It\’s interesting to observe why the issue of \’corruption\’ seems to attract attention. Right now, across the country (and the world), a huge majority of people are oppressed by the accepted notion that it is OK for some to be considered \’above\’ others. That is why it is OK for some of \’us\’
- to go to high fee private schools (we have \’earned\’ it),
- to sit in AC coaches in the train (we paid for it after all, never mind that the others\’ capacity to pay for the same is hampered by systemic and systematic obstacles),
- to feel that we belong to \’big\’ or \’important\’ families…
Such societal hierarchies have a far greater impact and preserve disadvantage.
Isn\’t it corruption too to believe that one belongs to a \’better\’ or \’purer\’ religion / caste / class / background / family than others. Yet Anna and co don\’t raise issues of social fracture (conveniently forgetting that Gandhi spent far more of his life on these issues, and regarded true independence as one from social oppression too). It\’s worth thinking on why the issue of corruption really suits the middle class – it\’s so neutral and harmless, and avoids the really frightening ones. It\’s also something where you can blame \’others\’ without feeling that you are part of the problem…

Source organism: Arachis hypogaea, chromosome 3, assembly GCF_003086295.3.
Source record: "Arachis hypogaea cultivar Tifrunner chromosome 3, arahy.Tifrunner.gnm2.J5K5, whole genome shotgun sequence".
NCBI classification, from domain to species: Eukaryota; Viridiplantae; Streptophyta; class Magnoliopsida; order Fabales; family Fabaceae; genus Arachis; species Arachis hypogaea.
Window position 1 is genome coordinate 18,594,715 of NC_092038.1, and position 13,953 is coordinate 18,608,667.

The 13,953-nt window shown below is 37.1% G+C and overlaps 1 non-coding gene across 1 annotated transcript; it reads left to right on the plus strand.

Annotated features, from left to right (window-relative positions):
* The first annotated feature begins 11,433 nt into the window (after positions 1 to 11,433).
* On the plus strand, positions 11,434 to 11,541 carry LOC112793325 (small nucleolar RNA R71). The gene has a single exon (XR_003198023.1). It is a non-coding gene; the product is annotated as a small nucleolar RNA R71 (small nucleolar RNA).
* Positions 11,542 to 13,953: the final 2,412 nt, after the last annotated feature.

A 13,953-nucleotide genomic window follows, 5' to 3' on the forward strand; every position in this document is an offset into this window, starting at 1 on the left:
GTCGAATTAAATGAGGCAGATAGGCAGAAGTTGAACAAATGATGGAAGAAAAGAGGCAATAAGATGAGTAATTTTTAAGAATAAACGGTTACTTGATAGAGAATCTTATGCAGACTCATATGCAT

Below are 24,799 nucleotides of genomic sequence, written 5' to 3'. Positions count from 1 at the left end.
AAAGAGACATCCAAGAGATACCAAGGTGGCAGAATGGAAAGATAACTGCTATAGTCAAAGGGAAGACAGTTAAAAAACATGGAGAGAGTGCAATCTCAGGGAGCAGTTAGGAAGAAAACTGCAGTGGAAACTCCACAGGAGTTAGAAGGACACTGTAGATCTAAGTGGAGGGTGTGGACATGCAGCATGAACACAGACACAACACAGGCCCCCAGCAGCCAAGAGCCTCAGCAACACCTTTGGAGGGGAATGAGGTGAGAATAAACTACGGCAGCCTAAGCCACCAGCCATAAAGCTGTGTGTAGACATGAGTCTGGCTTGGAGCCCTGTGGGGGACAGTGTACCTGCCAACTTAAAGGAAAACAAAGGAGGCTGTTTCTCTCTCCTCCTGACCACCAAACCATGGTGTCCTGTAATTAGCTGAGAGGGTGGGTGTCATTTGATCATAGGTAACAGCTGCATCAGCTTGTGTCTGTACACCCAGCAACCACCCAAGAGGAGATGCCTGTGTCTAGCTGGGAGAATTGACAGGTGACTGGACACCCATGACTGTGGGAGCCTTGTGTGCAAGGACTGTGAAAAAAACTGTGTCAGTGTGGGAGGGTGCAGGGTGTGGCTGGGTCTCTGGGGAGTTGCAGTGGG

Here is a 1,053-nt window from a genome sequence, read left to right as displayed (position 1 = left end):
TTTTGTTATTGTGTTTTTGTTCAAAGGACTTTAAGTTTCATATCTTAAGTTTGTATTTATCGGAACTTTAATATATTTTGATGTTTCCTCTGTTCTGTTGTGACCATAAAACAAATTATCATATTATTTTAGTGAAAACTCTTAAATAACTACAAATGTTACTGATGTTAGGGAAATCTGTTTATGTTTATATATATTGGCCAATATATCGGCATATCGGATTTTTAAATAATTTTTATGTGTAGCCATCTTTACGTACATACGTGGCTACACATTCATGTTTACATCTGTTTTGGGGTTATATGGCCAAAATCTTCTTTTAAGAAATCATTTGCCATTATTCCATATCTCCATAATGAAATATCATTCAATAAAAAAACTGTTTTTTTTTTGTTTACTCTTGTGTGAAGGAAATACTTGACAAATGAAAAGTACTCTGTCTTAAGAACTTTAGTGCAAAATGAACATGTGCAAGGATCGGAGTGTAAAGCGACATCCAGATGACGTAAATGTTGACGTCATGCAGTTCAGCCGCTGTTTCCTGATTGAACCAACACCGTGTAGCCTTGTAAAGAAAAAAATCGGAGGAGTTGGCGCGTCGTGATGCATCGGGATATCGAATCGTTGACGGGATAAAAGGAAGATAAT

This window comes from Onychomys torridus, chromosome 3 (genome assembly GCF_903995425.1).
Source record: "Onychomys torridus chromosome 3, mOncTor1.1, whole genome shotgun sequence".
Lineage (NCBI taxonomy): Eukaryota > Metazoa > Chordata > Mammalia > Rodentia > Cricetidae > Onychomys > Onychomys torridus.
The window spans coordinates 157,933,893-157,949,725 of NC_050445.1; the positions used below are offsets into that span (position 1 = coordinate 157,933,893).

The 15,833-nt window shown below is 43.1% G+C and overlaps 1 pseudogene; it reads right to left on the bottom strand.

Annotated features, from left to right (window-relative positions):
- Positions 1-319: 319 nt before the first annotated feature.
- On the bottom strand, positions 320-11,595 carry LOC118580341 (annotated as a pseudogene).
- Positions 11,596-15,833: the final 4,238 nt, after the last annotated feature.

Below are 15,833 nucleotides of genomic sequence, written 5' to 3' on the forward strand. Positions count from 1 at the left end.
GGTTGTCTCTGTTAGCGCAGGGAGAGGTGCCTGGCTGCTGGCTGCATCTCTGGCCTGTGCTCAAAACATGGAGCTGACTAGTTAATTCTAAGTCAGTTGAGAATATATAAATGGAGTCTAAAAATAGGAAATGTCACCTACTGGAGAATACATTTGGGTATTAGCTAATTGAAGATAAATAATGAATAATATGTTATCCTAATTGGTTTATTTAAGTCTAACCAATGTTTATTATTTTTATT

As an educator, therefore, if I had to teach children any value, it would not be an ordinary thing like \’do not be corrupt\’ but the more difficult concept of \’though you are unique and deserve the best, do not think you are more important than others or have a birthright to more than they do\’.